UNCASVILLE, Conn. -- Napheesa Collier's 3-point basket with 4:37 remaining Tuesday didn't get the crowd of 7,501 at Mohegan Sun Arena -- the second largest to see an American Athletic Conference tournament final -- out of its seats.
The fans knew that the top-seeded University of Connecticut women's basketball team was already well on its way to a 70-54 win over No. 2 South Florida and its fifth straight AAC crown. But what they didn't know was Collier's trey made some Huskies' history.
The basket put the junior forward over the 1,500-point plateau for her career and made her the fourth player on her team with to reach that total joining classmate Katie Lou Samuelson (1,638), and seniors Kia Nurse (1,615) and Gabby Williams (1,510 after scoring 19 on Tuesday). It's the first time in program history that UConn has had four active 1,500-point scorers.
"It shows what we've been able to do together," Samuelson said. "Playing together for as long as we have, we've learned each other's strengths and weaknesses. We know when and where to get each other the ball.
"It's really cool to know that because it shows how we share the ball and how we make it tough on defenses to match up with us. You never know who we'll get the ball to and who has the hot hand."
Collier finished with 12 points to put her total at 1,505.
The only time UConn has had as many as three active 1,500-point scorers was four years ago with Bria Hartley, Stefanie Dolson, and Kaleena Mosqueda-Lewis.
Of note, Williams (453) and Nurse (430) rank 15th and 16th at UConn in assists while Samuelson became the 30th to reach 300 on Monday. Collier, who has 102 assists this season, is 15 away from matching her total from her first two years.
"The willingness to make the extra pass is something not many other teams have," Collier said. "We'll pass up a good shot for a great shot. We work hard to get people open and get them in places where they are most effective to score."
How does the one starter without 1,500 points feel?
She was all smiles, since she's the point guard often getting assists. Crystal Dangerfield knows she has a lot of weapons to go to.
"As a point guard, it's special," Dangerfield said. "It creates a team that can just go. There's no defense that should be able to slow us down. That's what makes a great team."
For those scoring at home, redshirt junior Azura Stevens has 1,410 career points, but 938 came during her two seasons at Duke.
SOMETHING IN RESERVE
Stevens, the AAC Sixth Man Award winner, returned to her role off the bench Tuesday after getting the start in place of the injured Williams Monday.
The Raleigh, North Carolina, native averaged 16.3 points on 63.9 percent shooting, 9.7 rebounds, and 3.0 blocked shots in 23.0 minutes in wins over Tulane, Cincinnati, and USF.
"Now is the perfect time for Z to be playing the way she's been playing," Williams said. "This is going to be a huge confidence booster for her and her momentum will be great."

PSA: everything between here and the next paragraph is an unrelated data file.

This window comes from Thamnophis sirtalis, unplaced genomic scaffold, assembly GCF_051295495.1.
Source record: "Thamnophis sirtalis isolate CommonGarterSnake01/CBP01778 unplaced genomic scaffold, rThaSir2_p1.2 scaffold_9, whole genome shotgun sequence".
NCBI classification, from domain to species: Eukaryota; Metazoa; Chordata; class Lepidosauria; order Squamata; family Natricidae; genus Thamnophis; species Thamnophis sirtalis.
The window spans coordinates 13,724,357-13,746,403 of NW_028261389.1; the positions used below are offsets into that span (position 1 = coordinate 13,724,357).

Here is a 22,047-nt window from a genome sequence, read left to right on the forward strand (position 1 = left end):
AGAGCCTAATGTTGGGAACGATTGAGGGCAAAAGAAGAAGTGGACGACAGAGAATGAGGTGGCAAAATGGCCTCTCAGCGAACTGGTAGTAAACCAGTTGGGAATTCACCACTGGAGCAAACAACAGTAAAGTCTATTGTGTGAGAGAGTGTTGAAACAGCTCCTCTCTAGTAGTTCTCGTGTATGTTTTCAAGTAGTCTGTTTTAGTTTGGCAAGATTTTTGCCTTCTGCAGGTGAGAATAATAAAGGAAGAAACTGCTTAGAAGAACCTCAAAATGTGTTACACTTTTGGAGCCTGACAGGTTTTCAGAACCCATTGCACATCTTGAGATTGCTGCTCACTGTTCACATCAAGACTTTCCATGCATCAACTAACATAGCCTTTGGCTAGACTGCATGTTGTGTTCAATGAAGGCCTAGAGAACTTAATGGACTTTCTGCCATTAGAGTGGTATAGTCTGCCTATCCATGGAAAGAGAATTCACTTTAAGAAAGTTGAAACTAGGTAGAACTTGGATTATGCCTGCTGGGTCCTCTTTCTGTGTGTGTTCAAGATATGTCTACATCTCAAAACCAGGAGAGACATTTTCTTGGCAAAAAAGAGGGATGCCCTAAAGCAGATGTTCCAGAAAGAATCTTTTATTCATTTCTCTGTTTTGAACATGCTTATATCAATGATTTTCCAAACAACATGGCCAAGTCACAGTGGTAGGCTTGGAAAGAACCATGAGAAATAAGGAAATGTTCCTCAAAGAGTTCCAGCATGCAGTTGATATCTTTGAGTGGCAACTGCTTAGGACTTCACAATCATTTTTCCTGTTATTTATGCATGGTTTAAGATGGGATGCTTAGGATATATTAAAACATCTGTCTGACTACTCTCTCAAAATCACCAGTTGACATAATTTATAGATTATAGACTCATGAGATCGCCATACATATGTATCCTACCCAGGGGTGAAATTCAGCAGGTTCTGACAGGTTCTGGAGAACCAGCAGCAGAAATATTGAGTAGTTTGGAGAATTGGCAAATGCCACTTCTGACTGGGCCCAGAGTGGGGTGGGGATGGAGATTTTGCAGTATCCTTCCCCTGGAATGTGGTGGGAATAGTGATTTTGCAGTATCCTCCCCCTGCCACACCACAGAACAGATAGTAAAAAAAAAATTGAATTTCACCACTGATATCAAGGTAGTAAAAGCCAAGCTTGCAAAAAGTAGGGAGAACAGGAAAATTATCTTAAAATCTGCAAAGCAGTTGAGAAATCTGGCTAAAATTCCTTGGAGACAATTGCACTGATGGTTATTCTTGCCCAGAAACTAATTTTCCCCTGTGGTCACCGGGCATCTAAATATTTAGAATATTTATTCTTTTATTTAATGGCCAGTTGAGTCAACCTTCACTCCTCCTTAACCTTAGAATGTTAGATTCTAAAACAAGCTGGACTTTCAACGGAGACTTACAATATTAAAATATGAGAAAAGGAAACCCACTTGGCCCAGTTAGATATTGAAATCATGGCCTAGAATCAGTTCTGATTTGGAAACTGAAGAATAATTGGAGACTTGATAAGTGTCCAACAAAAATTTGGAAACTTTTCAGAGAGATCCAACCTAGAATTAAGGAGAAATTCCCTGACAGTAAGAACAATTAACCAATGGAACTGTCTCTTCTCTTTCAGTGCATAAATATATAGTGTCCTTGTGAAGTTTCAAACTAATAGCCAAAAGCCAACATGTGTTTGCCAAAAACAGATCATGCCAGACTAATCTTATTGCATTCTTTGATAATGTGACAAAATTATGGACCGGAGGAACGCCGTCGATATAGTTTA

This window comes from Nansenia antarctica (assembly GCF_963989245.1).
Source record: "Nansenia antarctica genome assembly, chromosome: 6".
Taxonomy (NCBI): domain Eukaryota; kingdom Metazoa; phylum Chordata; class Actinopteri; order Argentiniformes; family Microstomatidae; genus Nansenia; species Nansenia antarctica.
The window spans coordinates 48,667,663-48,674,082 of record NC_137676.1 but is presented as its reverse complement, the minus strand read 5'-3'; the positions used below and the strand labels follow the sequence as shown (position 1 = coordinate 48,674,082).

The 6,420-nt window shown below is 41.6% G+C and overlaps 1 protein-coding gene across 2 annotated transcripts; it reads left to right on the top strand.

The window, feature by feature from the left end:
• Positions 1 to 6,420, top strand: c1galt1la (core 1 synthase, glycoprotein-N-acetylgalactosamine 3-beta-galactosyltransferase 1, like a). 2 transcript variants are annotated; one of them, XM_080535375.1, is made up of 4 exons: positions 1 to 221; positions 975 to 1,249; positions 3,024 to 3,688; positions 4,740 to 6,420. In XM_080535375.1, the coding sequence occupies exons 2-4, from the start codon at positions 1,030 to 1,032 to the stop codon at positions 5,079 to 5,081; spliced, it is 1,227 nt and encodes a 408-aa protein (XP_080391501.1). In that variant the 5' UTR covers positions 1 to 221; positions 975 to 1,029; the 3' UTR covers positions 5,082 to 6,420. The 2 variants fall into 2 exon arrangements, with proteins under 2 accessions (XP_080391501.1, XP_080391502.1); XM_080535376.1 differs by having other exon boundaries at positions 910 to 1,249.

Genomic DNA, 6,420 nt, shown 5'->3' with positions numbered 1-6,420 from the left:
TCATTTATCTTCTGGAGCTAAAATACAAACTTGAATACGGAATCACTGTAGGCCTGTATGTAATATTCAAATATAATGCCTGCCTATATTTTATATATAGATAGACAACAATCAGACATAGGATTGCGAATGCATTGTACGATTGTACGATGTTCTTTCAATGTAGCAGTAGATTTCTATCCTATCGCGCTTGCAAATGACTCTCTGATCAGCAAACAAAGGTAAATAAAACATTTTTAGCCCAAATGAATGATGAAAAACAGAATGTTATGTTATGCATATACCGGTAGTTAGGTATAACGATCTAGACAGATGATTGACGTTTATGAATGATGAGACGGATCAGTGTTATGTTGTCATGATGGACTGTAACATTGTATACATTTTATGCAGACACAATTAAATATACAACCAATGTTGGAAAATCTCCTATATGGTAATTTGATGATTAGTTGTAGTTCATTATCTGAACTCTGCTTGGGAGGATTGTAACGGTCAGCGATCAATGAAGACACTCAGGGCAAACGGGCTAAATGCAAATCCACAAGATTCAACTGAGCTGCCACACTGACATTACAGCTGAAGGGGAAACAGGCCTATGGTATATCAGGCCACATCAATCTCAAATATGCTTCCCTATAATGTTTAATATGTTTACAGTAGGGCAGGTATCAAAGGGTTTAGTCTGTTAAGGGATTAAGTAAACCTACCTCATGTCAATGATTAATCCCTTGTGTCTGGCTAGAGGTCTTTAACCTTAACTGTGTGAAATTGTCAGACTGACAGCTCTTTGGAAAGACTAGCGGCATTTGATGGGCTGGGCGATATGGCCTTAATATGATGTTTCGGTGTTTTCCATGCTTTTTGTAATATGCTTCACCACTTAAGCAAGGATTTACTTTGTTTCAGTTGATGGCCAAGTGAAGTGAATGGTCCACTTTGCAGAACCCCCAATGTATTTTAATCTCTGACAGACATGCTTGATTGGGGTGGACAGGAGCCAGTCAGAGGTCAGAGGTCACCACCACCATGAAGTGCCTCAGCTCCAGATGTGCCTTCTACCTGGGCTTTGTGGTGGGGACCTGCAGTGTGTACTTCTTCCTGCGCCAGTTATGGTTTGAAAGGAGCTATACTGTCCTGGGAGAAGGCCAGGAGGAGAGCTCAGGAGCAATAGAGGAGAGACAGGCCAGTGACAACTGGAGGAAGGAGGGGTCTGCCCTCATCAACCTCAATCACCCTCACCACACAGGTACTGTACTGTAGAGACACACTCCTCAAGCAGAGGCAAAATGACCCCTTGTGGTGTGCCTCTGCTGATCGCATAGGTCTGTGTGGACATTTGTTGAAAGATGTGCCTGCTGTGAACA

The only other reserve UConn coach Geno Auriemma used Tuesday was freshman Megan Walker, who had a free throw in nine minutes of action.
"It's not the first time a reserve has earned the MOP of the league tournament for UConn.
In 2000, Tamika Williams came off the bench to average 13.3 points on 80 percent shooting in Big East wins over St. John's Boston College, and Rutgers at Gampel Pavilion.
Then in 2008, Charde Houston averaged 11.3 points on 64.0 percent shooting and 7 rebounds in Big East wins over DePaul, Pittsburgh, and Louisville at the XL Center in Hartford.
UConn became the second state team to earn an automatic NCAA bid.
Quinnipiac topped Marist on Monday to be the Metro Atlantic Athletic Conference representative. The Bobcats of coach Tricia Fabbri made a run to the Sweet 16 a year ago as a No. 12 seed.
Hartford will try to make it a hat trick for the state Friday when it visits Maine in the America East Tournament final.
Former UHart coach and UConn player Jennifer Rizzotti is returning to the NCAA tournament with George Washington as the Colonials defeated Saint Joseph's Sunday for the Atlantic 10 tournament crown.
"I thought that is pretty cool that Jennifer is in the NCAA Tournament," Auriemma said. "They weren't the No. 1 seed. What was it, No. 5? For her to go there in two years, and she replaced a pretty good coach, is not easy to do.
"And for Trish, she's got it rolling. They are who they are now. They have kind of put themselves in a place where when kids go there it's not like, 'Do you think this league will get one bid, two bids? I don't know how many bids they will get, but Quinnipiac is going to be one of them.' Once you put yourself at that level, it's hard to do, but she's done it. I'm proud of them."
Sacred Heart of Fairfield is also still playing as the fourth-seeded Pioneers face Bryant in a Northeast Conference tournament quarterfinal Wednesday night. Central Connecticut State was eliminated by Robert Morris in the quarterfinals Wednesday.
Samuelson was named to the AAC all-tournament team for the third straight year. Only 12 UConn players have been named to a postseason all-tournament team in all four of their seasons, with the last being Breanna Stewart. The others are Kara Wolters, Asjha Jones, Swin Cash, Diana Taurasi, Ann Strother, Barbara Turner, Renee Montgomery, Maya Moore, Hartley, Dolson, and Mosqueda-Lewis. ... UConn Class of 2018 signees Christyn Williams (first team) and Olivia Nelson-Ododa (second team) have been named Naismith All-Americans ... The largest crowd for an AAC final was for the first in 2014 when 8,034 came out to see the Huskies and Louisville. The 2017 title game with UConn and USF drew 6,488.